After a dry weekend in the Bay area, not much is expected to change for the new week as the stretch of dry weather continues.
While the lack of rain is not uncommon for the Bay Area this time of year, the dry weather will only serve to worsen the drought.
The city has not received measurable precipitation in July since 2007 when 0.01 of an inch of rain was recorded.
Exceptional long-term drought has been increasing across the state. No part of California is considered to be in any less than severe drought, with extreme to exceptional drought covering a majority of the land.
The mornings early this week will feature morning clouds that will burn off in the afternoon hours as the sun soars into the sky. Highs will stay consistently in the low 70s, though AccuWeather RealFeel® temperatures will be slightly above the actual temperature. Lows during the overnight hours will be around 60.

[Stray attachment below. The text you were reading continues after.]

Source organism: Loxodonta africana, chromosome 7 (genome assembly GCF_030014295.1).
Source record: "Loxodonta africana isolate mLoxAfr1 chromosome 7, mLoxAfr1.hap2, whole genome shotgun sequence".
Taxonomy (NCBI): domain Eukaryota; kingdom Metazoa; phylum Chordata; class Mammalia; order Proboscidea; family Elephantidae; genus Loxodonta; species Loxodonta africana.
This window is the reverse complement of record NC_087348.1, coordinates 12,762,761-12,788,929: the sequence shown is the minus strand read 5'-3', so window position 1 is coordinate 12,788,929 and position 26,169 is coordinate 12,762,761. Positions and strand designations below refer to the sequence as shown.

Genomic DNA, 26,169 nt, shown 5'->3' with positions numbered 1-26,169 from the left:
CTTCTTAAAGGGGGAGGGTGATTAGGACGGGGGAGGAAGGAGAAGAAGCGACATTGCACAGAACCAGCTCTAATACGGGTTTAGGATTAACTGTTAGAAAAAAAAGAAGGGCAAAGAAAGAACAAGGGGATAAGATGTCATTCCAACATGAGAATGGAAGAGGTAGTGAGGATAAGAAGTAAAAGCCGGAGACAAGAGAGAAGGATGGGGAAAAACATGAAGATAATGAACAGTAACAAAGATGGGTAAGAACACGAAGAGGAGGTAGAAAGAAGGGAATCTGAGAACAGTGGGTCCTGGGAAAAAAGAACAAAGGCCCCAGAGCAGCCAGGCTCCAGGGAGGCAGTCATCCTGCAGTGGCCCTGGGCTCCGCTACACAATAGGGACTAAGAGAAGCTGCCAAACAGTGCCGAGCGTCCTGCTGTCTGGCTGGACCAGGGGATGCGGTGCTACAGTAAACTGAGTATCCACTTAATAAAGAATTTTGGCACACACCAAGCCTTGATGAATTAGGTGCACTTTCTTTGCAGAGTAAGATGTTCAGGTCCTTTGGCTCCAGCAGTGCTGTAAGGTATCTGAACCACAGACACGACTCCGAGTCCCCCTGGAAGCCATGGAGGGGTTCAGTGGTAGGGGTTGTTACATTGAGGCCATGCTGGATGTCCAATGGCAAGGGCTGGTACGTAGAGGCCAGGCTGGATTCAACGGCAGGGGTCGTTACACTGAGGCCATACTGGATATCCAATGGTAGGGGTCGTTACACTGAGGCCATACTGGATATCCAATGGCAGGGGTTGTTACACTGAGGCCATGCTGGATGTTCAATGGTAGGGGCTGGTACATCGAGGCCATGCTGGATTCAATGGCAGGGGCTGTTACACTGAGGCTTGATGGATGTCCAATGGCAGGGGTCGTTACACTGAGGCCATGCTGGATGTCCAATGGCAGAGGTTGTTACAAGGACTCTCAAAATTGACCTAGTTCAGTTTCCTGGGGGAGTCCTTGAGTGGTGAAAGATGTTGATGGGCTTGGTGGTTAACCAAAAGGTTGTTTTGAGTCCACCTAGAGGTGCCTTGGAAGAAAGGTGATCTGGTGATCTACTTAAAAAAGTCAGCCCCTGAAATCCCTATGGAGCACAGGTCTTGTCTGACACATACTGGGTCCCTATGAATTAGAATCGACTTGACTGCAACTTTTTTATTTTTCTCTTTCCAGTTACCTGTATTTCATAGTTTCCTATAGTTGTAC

Winds will be slight with a few gusts into the 12 to 15 mph range.
The Bully Fire raging in Shasta County is 86 percent contained, having already consumed 12,661 acres. Dry, rugged terrain is providing ample fuel for the fire's growth and is providing some difficulty for containment efforts.
A train of storms will continue to deliver rain to the Pacific Northwest with one particular storm this weekend likely to be the strongest of the bunch.
A major storm centered on Christmas Eve will affect the Midwest and East with strong winds, areas of heavy snow, wind-swept rain and thunderstorms.
With many winter storms lined up, snow will create a wintry setting for Christmas in some areas.
Several fast-moving storm systems will bring unsettled weather to the British Isles and northern Europe this week.
Residents of Seattle and western Washington will want to keep rain gear handy as wet weather continues to move through the region.
A potent cold front will bring much cooler air and a flood threat to parts of South America this weekend.
Arctic outbreak drops low to between 5-15 below zero, setting many records.
Philadelphia, PA (1992)
60 degrees - tied record set in 1928. Only time in 1992 that the city broke or tied a record high.
Beaumont, TX (1995)
8.88" of rain.